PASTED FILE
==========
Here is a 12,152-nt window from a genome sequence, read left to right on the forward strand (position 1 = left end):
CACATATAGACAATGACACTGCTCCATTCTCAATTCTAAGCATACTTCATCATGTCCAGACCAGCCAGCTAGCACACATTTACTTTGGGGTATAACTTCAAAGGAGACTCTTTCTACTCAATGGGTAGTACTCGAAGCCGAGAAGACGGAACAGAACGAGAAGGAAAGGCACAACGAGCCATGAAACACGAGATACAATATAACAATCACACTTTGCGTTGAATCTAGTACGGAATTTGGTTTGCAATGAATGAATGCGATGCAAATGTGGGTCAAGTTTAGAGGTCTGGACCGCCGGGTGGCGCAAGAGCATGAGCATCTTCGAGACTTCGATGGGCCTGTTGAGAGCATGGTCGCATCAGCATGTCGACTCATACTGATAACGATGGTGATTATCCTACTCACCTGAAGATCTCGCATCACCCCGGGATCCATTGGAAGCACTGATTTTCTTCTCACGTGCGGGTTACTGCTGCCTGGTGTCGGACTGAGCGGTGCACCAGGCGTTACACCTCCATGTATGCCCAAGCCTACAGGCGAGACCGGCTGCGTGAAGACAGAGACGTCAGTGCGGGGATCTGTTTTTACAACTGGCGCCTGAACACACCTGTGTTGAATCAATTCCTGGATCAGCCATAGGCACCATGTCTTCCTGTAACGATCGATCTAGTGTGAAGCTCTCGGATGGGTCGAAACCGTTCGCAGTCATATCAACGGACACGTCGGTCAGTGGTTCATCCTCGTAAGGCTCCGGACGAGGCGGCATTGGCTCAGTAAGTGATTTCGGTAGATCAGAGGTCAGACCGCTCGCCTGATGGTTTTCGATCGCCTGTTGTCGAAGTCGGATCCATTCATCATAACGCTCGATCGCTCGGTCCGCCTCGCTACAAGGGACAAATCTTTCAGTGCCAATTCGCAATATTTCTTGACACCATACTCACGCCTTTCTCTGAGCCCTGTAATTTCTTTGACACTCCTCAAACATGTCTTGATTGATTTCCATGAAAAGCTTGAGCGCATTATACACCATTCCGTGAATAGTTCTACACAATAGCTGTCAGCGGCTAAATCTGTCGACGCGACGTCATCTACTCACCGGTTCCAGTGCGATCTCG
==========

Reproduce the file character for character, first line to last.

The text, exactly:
Here is a 12,152-nt window from a genome sequence, read left to right on the forward strand (position 1 = left end):
CACATATAGACAATGACACTGCTCCATTCTCAATTCTAAGCATACTTCATCATGTCCAGACCAGCCAGCTAGCACACATTTACTTTGGGGTATAACTTCAAAGGAGACTCTTTCTACTCAATGGGTAGTACTCGAAGCCGAGAAGACGGAACAGAACGAGAAGGAAAGGCACAACGAGCCATGAAACACGAGATACAATATAACAATCACACTTTGCGTTGAATCTAGTACGGAATTTGGTTTGCAATGAATGAATGCGATGCAAATGTGGGTCAAGTTTAGAGGTCTGGACCGCCGGGTGGCGCAAGAGCATGAGCATCTTCGAGACTTCGATGGGCCTGTTGAGAGCATGGTCGCATCAGCATGTCGACTCATACTGATAACGATGGTGATTATCCTACTCACCTGAAGATCTCGCATCACCCCGGGATCCATTGGAAGCACTGATTTTCTTCTCACGTGCGGGTTACTGCTGCCTGGTGTCGGACTGAGCGGTGCACCAGGCGTTACACCTCCATGTATGCCCAAGCCTACAGGCGAGACCGGCTGCGTGAAGACAGAGACGTCAGTGCGGGGATCTGTTTTTACAACTGGCGCCTGAACACACCTGTGTTGAATCAATTCCTGGATCAGCCATAGGCACCATGTCTTCCTGTAACGATCGATCTAGTGTGAAGCTCTCGGATGGGTCGAAACCGTTCGCAGTCATATCAACGGACACGTCGGTCAGTGGTTCATCCTCGTAAGGCTCCGGACGAGGCGGCATTGGCTCAGTAAGTGATTTCGGTAGATCAGAGGTCAGACCGCTCGCCTGATGGTTTTCGATCGCCTGTTGTCGAAGTCGGATCCATTCATCATAACGCTCGATCGCTCGGTCCGCCTCGCTACAAGGGACAAATCTTTCAGTGCCAATTCGCAATATTTCTTGACACCATACTCACGCCTTTCTCTGAGCCCTGTAATTTCTTTGACACTCCTCAAACATGTCTTGATTGATTTCCATGAAAAGCTTGAGCGCATTATACACCATTCCGTGAATAGTTCTACACAATAGCTGTCAGCGGCTAAATCTGTCGACGCGACGTCATCTACTCACCGGTTCCAGTGCGATCTCG